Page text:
Wandering is not always a negative thing. Within a safe, supervised area, it can be a healthy way to work off restlessness. Seniors who wander within (for example) a secure courtyard on a pleasant day may actually experience health benefits from the exercise, and exhibit less anxiousness or agitation afterward. The danger comes when staff do not anticipate the wandering, when the area isn’t safe, or when seniors “elope” to the outside and disappear.
What else causes elopement besides Alzheimer’s/dementia?
Seniors may wander or elope for other reasons:
- They may not want to live at a nursing home, and purposefully make an effort to leave.
- Changes in environment can increase the risk of eloping. A senior may have no history of wandering, but following a change in room or residence, feel unexplainably restless.
- Medications can cause wandering. This is a known risk of some types of drugs, such as sedatives and neuroleptic drugs, or it can be caused by polypharmacy.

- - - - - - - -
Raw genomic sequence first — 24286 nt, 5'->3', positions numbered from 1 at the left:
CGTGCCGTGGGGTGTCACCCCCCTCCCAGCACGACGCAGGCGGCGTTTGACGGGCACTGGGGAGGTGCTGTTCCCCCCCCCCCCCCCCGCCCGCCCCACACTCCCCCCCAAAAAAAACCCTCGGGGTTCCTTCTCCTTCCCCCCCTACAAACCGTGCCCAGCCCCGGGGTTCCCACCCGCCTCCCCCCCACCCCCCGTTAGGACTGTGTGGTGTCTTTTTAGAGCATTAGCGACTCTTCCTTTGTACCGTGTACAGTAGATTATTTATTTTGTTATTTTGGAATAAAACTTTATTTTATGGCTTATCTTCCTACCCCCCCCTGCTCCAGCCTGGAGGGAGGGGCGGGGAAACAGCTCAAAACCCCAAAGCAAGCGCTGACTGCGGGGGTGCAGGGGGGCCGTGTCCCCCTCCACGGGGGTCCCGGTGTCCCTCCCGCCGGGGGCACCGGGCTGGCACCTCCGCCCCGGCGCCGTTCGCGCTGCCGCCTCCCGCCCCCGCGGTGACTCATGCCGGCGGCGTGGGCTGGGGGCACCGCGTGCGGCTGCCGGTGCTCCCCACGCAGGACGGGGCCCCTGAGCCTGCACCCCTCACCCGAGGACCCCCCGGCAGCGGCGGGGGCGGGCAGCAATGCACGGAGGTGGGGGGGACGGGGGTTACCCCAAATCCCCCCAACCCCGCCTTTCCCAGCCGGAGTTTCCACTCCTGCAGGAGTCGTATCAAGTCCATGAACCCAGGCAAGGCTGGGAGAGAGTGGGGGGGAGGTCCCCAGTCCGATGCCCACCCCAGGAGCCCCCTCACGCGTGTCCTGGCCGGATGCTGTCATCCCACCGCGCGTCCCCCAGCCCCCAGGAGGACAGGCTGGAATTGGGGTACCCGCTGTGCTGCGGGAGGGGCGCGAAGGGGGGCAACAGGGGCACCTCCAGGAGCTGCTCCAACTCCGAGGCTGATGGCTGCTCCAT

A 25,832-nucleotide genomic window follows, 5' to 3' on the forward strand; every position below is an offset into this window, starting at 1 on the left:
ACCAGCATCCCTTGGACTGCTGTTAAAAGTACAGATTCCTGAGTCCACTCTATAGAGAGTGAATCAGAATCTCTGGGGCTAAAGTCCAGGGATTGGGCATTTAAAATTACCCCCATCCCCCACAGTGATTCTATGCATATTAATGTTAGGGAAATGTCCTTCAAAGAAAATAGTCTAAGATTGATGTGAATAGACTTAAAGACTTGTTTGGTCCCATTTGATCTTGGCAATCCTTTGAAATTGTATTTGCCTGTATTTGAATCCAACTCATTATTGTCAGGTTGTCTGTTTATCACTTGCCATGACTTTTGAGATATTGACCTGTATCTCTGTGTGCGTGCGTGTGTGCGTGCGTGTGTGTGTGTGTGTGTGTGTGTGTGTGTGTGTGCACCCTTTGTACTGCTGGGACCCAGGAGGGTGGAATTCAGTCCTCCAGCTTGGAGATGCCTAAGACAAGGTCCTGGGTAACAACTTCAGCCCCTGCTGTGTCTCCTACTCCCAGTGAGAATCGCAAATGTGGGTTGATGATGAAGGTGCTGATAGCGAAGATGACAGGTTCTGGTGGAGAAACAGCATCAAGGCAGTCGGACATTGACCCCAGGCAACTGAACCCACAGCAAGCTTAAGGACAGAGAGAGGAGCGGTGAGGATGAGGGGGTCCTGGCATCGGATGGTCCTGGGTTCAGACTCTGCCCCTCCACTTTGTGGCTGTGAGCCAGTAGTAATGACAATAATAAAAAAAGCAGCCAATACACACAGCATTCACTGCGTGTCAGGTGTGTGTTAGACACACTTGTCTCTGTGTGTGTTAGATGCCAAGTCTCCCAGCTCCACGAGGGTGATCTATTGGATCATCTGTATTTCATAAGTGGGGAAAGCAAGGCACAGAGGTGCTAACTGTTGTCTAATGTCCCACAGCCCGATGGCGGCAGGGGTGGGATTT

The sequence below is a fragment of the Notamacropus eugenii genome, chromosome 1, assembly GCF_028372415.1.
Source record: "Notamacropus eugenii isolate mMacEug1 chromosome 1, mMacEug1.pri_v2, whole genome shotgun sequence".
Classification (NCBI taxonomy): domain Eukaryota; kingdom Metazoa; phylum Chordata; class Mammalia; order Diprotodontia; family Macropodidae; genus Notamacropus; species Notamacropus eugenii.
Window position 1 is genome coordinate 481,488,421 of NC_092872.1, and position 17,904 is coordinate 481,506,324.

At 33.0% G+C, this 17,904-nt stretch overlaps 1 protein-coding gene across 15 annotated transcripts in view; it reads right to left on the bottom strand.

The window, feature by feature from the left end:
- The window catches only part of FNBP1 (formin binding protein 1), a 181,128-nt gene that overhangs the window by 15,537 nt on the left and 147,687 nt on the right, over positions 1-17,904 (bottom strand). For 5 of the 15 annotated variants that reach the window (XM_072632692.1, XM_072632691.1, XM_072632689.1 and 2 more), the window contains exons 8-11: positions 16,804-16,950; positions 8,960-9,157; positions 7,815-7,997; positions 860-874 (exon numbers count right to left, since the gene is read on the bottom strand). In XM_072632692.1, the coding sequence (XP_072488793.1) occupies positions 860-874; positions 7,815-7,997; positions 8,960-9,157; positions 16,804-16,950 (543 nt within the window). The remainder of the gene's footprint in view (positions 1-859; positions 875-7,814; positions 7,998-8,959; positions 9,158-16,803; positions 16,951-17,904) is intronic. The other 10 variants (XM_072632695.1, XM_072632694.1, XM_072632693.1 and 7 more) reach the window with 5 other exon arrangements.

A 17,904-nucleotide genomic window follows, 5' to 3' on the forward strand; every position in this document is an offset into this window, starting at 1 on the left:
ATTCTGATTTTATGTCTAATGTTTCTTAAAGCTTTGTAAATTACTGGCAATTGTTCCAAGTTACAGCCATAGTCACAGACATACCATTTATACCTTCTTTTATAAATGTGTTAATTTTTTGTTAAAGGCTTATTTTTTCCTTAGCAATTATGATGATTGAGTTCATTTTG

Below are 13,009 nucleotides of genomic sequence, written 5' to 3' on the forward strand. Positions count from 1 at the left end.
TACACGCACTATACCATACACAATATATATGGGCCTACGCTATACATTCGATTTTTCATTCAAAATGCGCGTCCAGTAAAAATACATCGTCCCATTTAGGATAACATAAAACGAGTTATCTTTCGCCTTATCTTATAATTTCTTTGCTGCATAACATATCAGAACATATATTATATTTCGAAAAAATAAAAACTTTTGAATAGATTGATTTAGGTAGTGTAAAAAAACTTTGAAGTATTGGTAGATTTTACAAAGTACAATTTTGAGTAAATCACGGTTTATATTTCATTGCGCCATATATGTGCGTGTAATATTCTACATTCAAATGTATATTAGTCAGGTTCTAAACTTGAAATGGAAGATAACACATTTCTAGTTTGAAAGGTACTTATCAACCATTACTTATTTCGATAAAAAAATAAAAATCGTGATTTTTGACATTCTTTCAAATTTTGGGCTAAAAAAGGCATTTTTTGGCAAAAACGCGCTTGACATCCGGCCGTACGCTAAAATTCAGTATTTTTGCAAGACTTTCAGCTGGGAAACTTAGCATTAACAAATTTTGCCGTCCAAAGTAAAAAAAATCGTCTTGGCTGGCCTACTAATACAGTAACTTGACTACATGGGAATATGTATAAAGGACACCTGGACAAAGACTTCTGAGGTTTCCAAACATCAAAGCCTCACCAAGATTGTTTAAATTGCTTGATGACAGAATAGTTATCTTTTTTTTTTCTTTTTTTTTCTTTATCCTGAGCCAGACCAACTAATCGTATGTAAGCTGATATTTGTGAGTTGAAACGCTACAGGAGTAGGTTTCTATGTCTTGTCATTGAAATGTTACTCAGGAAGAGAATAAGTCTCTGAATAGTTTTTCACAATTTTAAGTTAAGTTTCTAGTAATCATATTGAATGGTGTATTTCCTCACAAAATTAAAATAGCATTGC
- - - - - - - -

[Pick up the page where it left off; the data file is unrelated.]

What are the risks when a senior “wanders”?
Wandering and elopement are extremely dangerous. The risks can include:
- Getting hurt in an uncontrolled part of the nursing home, such as the kitchen
- Wandering outside and getting lost
- Stepping into traffic
- Dehydration and exposure to cold weather or very hot weather
- Having a medical episode with no care staff around
- Not getting regularly scheduled medications on time
It’s easy see how these risks can lead to serious injury or health consequences. Sadly, they can also be fatal. A number of cases of elopement have resulted in death by exposure.
Are nursing homes liable for the results of wandering or elopement?
Yes. A nursing home’s duty is to provide a safe, supervised environment for all residents. While a nursing home cannot prevent every injury, they can—and must—take practical steps to manage wandering.
Some of the steps a nursing home should take include: